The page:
Journal: PLoS ONE

    Article Title: Cellular Microvesicle Pathways Can Be Targeted to Transfer Genetic Information between Non-Immune Cells

    doi: 10.1371/journal.pone.0006219

    Figure Lengend Snippet: Vector particles persist in an unprocessed state. (A) 293T 1° cells were incubated overnight in AZT, followed by 3-hour vector exposure in the presence of AZT, pronase wash, and co-culture (without AZT) with Jurkat 2° cells. GFP expression was determined in the 2° CD45+ (Jurkat) population by FACS. (B) Jurkat cells were exposed to vector, pronase washed, and placed in co-culture with 293T cells with (+/−) anti-VSV-G neutralizing antibody. GFP was examined by FACS. (C) VSV-G immunoblot of cell lysates prepared from from vector-exposed, pronase-washed Jurkat cells probed with antibody against VSV-G or β-tubulin. The positive control is neat vector; each lane corresponds to the day of (or after) vector exposure. (inset) Densiometric analysis of immunoblot (D) Jurkat cells were exposed to GFP-vpr tagged vector, washed with pronase, and propagated in culture for 4 additional days. The vector genomes are GFP-vpr labeled (green), and anti-VSV-G is fluorescently labeled with the 2° antibody AlexaFluor 647 (far-red). Colocalized GFP-vpr and p24 particles (yellow) were counted in each cell. The left y- axis represents the percent of total cells counted with a given number of colocalized particles. The right y- axis represents the percentage of particles associated with VSV-G envelope. (E, F) Representative images of Jurkat cell on day 1 and 4, respectively, after vector exposure. GFP-vpr particles (green), anti-VSV-G antiserum (magenta), and colocalized particles (white) are shown.

    Article Snippet: For pronase washes, cells were pelleted immediately following transduction and resuspended in 1 mg/ml pronase (Roche) for 10 minutes at 37°C followed by two washes in media containing 10% FBS.

    Techniques: Plasmid Preparation, Incubation, Co-Culture Assay, Expressing, FACS, Positive Control, Labeling

    Vector particles associate with MVB markers. (A,B) Vector genomes associate with select MVB markers. Jurkat cells exposed to GFP-vpr vector (green) overnight, followed by pronase wash, and stain with antibodies against CD81, CD63, or N-Rh-PE (red), MHCII (magenta). Particles found associated with CD81 and MHCII, or N-Rh-PE and MHCII are white. (C) Live cell imaging of vector-exposed, pronase-washed 1° SupT1 cells (labeled with anti-CD81, Alexa Fluor 647, magenta) in co-culture with 2° 293T DsRed actin (red) expressing cells. Right hand panels lack the DsRed layer for improved visual clarity of otherwise identical frames. Genomes co-localized with tetraspanin are white (arrows, boxes). Genomes co-localized with DsRed actin are yellow. Deconvolution microscopy was performed on live cells by collecting series of z -stacks (0.5 µm) every minute for 10 minutes, elapsed time is indicated in black.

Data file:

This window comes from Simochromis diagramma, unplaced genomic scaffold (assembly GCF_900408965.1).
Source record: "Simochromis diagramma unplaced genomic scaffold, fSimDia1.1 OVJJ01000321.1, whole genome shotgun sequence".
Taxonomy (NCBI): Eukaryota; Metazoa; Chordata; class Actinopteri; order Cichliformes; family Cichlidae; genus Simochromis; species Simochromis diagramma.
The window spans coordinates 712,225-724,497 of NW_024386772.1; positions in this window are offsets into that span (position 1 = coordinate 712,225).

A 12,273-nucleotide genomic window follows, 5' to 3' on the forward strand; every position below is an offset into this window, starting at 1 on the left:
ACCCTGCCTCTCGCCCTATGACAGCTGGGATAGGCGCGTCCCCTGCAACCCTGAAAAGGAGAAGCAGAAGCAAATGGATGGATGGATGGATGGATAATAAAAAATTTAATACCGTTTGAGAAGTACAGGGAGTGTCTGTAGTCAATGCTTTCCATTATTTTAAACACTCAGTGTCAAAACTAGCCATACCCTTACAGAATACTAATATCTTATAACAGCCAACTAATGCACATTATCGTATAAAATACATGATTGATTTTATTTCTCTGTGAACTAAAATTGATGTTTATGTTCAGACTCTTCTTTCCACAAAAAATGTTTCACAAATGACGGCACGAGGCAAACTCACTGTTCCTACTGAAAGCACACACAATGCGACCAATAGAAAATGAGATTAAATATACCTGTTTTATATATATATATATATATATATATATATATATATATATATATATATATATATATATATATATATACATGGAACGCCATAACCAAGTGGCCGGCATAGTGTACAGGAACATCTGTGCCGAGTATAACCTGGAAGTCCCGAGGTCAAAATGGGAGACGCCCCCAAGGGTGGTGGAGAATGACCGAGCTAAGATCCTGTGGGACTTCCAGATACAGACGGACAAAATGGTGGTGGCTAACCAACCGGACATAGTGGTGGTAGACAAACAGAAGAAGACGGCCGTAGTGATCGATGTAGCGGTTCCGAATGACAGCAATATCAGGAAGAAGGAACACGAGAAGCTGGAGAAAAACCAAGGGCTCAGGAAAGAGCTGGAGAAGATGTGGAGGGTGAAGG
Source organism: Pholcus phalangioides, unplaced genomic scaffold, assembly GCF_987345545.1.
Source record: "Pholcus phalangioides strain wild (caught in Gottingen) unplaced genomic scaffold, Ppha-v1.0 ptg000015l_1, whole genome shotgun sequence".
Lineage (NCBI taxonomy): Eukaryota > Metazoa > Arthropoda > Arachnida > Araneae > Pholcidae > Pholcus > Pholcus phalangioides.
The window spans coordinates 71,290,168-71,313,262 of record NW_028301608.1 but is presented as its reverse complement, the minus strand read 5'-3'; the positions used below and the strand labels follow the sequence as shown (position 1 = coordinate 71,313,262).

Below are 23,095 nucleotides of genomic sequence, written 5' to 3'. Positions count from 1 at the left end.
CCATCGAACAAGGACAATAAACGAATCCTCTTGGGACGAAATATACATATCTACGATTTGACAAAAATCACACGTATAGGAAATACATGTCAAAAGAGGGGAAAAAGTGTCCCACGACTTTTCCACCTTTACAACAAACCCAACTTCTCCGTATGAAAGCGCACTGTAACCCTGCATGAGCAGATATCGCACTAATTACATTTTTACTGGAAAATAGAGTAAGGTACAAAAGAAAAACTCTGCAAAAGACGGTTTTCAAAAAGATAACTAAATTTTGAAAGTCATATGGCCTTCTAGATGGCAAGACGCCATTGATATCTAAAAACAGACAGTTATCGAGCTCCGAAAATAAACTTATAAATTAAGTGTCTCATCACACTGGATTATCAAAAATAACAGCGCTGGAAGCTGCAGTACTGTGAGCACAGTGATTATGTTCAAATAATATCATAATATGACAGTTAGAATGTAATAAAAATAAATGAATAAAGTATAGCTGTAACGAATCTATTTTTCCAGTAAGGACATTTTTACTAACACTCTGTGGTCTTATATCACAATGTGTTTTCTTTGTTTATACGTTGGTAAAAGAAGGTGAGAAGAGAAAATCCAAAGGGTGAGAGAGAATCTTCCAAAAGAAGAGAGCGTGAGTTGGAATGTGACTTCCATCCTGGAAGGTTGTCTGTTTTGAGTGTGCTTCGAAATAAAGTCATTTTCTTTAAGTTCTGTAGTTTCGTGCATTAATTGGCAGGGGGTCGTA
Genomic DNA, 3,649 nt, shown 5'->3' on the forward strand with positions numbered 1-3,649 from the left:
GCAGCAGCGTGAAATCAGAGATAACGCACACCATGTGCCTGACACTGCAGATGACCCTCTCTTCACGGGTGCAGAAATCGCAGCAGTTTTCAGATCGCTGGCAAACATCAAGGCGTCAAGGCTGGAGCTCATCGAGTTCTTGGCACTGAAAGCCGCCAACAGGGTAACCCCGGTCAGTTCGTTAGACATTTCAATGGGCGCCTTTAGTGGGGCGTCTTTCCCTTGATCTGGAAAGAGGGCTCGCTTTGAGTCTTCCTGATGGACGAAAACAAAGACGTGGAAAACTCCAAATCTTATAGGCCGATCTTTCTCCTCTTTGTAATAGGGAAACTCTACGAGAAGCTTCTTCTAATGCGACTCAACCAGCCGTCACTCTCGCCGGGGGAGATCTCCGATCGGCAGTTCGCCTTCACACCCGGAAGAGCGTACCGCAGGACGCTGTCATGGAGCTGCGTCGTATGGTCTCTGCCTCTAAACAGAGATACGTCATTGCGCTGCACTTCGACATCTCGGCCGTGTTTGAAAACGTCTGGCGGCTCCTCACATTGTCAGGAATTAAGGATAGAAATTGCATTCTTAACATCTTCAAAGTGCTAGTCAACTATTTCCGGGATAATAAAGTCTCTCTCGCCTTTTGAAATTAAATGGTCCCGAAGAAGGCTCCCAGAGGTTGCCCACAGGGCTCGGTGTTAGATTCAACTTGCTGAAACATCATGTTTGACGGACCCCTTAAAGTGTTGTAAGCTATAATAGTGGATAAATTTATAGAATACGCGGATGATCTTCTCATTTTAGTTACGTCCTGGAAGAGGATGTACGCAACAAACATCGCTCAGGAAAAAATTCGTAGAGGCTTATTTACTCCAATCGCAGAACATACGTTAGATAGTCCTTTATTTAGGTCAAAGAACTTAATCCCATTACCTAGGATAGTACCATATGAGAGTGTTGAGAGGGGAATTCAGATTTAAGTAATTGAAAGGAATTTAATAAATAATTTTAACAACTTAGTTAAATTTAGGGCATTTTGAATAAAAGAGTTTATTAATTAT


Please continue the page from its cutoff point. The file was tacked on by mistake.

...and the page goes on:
Journal: PLoS ONE

    Article Title: Cellular Microvesicle Pathways Can Be Targeted to Transfer Genetic Information between Non-Immune Cells

    doi: 10.1371/journal.pone.0006219

    Figure Lengend Snippet: Vector particles associate with MVB markers. (A,B) Vector genomes associate with select MVB markers. Jurkat cells exposed to GFP-vpr vector (green) overnight, followed by pronase wash, and stain with antibodies against CD81, CD63, or N-Rh-PE (red), MHCII (magenta). Particles found associated with CD81 and MHCII, or N-Rh-PE and MHCII are white. (C) Live cell imaging of vector-exposed, pronase-washed 1° SupT1 cells (labeled with anti-CD81, Alexa Fluor 647, magenta) in co-culture with 2° 293T DsRed actin (red) expressing cells. Right hand panels lack the DsRed layer for improved visual clarity of otherwise identical frames. Genomes co-localized with tetraspanin are white (arrows, boxes). Genomes co-localized with DsRed actin are yellow. Deconvolution microscopy was performed on live cells by collecting series of z -stacks (0.5 µm) every minute for 10 minutes, elapsed time is indicated in black.

    Article Snippet: For pronase washes, cells were pelleted immediately following transduction and resuspended in 1 mg/ml pronase (Roche) for 10 minutes at 37°C followed by two washes in media containing 10% FBS.

    Techniques: Plasmid Preparation, Staining, Live Cell Imaging, Labeling, Co-Culture Assay, Expressing, Microscopy

    Endosomal acidification increases the proportional efficiency of secondary transfer. (A) Effect of endosomal acidification on 2° transfer. SupT1 carrier cells were pretreated with escalating doses of ammonium chloride or chloroquine (B) followed by vector exposure, pronase wash, and 24-hour coculture with 293T cells. Primary transduction (gray), secondary transfer (black), and proportional % efficiency of secondary transfer (red) are shown. (C,D) Colocalization of vector genomes with representative endosomal markers. Jurkat cells and (E,F) SupT1 cells were exposed to GFP-vpr tagged vector for 1 (C,E) or 24 hours (D,E). Cells were stained with antibodies against indicated endosomal cellular compartments ( x-axis ), as well as Golgin 97 (negative control) and LAMP1 (positive control), and cells were visualized by immunofluorescent microscopy for determination of co-localization of particles and specific compartment markers. The total number of particles (gray, numerator in each column) and total number of co-localized particles (black, denominator in each column) were counted.

    Journal: PLoS ONE